Your comments about self-esteem, trying to feel pretty or not being self-critical, and the culture of negativity really, REALLY resonate with me right now and for some reason, your post makes me feel slightly sniffly and upset. I have a 39-yr old friend whose anorexia came back after more than a decade because of such self-criticism and because of trying to meet society’s expectations. She almost died because of it, and I really think *part* of the cause is how easily societal expectations as reflecting in the media can amplify or bring out one’s underlying feelings. Feelings that would otherwise be somewhat fleeting, minor or controllable. I myself am going through a hard phase right now for various reasons and my self-esteem has really taken a hit. I hesitate to post photos of my eye looks not even because I can’t take self-portraits with a cell phone and not even because I’m far from an expert but because, in truth, no amount of amazing products are making me feel pretty right now.

I can’t turn off the self-criticism, even though I *know* a portion of it stems from ridiculous media-created expectations regarding looks and “beauty.” I *know* photos in magazines are all photo-shopped or air-brushed, I know Hollywood told Megan Fox and Amanda Seyfried to get Botox while they were in their 20s (!! WTF?!!), I know none of it is real or cool or normal, but still…. *emotionally,* it’s hard sometimes to look in the mirror and not feel as though you’ve fallen short and are ugly/old/whatever. Logic and rationale (along with all the arguments in Naomi Wolf’s The Beauty Myth) seem to have nothing to do with it.

I can’t imagine being the subject of an article like that, at ANY time or age, and the fact that they intentionally distorted the purpose of many or all of those looks makes me feel sick. I’ll quote a blurb from The Beauty Myth that Wikipedia conveniently had up and which I think really applies here (and not just to the cruelty involved behind that article):

“The more legal and material hindrances women have broken through, the more strictly and heavily and cruelly images of female beauty have come to weigh upon us… [D]uring the past decade, women breached the power structure; meanwhile, eating disorders rose exponentially and cosmetic surgery became the fastest-growing specialty… [P]ornography became the main media category, ahead of legitimate films and records combined, and thirty-three thousand American women told researchers that they would rather lose ten to fifteen pounds than achieve any other goal…More women have more money and power and scope and legal recognition than we have ever had before; but in terms of how we feel about ourselves physically, we may actually be worse off than our unliberated grandmothers.” – Naomi Wolf, The Beauty Myth

Sorry for the length of this. I’ve just been really upset about this overall issue for a while now.

Ms. Kafka this whole comment could have pulled straight out of my head a la Harry Potter ( the memory bit). My sister almost died from anorexia and still struggled with it and now bulemia daily. I set a horrific example for her when she was younger and don’t know if I can ever forgive myself. I can’t even look in the mirror sometimes, and detest reflective glass. People around me have no clue because I don’t project this image at all, but my esteem has taken some major hits over the past four years and I am still reeling. Ever want to talk- my FB is on the articles page with the Lord of the Flies comment.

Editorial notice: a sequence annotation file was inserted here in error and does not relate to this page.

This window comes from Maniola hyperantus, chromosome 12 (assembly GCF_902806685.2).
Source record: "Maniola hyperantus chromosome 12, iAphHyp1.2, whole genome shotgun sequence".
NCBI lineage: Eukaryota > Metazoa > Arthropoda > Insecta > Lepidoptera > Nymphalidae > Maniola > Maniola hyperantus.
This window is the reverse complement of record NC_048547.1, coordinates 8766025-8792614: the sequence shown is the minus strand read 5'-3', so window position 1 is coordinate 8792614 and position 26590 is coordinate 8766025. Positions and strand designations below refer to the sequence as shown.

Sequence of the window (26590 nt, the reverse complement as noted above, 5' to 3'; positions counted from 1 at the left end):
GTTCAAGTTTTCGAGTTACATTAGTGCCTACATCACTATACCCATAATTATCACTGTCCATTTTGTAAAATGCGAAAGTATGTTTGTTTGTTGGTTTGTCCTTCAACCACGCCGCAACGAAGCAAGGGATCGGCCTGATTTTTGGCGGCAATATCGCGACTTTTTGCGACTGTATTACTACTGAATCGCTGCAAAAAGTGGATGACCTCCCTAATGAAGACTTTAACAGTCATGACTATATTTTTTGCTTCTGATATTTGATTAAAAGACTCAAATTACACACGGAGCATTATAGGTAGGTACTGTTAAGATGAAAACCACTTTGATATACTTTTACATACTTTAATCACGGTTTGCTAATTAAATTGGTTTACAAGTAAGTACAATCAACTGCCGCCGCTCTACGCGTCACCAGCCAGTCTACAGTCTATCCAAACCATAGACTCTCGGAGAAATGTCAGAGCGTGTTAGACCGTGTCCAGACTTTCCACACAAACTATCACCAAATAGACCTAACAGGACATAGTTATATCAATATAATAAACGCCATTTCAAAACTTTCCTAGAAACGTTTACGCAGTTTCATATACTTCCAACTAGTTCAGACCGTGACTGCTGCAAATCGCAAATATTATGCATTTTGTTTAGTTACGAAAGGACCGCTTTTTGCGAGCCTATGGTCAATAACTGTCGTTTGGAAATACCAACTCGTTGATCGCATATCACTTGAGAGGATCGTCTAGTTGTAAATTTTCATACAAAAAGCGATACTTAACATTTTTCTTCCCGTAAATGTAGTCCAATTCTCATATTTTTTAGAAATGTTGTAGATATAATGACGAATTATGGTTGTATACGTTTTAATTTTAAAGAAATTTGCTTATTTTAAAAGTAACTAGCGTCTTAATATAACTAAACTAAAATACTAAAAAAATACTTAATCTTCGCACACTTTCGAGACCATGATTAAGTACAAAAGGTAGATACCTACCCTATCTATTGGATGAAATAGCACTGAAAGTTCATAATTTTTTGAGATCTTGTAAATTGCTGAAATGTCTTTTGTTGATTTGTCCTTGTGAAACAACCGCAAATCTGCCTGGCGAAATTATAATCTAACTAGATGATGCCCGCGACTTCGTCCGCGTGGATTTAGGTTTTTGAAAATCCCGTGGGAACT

I’m really sorry about your sister, Ms. Fox. 🙁 My heart goes out to the both of you. I hope she reaches out for help, as my friend did, terrified though she was. And, I too hide things under a mask of nonchalance or humour, so I completely understand what you’re talking about. I loved your sweet offer and it made my day (not so much about talking about *this* stuff but for the friendship in general). Alas though, try as I might, I saw no posting that referred to Lord of the Flies on the Beauty Riot site. It is that site to which you referred, right? Was it perhaps a post about Burt Lancaster, Tony Curtis & damning the torpedoes instead?

Do you like The Beauty Myth? Is it a good read? I’m off to go look it up, but as always, am curious about your take.


I was going to email you this but perhaps my description of the book will lead other posters to consider picking up the book. I think “The Beauty Myth” may be one of the most powerful books that we, as women, can read about the world we live in. It’s not about the beauty industry, per se, but about the myth of flawless perfection, an ideal which women strive to meet, only to fail, leading to self-hatred, then greater efforts and obsession, but always, failing, again and again. It’s about being aware of the ways that expectations of beauty can control a woman in all aspects of life and about how one should accept one’s own, innate, intrinsic natural beauty.

It talks about how movies, ads, TV, magazines, etc. all perpetuate this perfect ideal that no woman can live up to, leading them into an endless cycle of shame and feelings of inadequacy that can bring down even the most confident of women. The result impact in self-esteem can, in turn, sometimes make her turn to destructive behaviors or things like anorexia and excessive plastic surgery.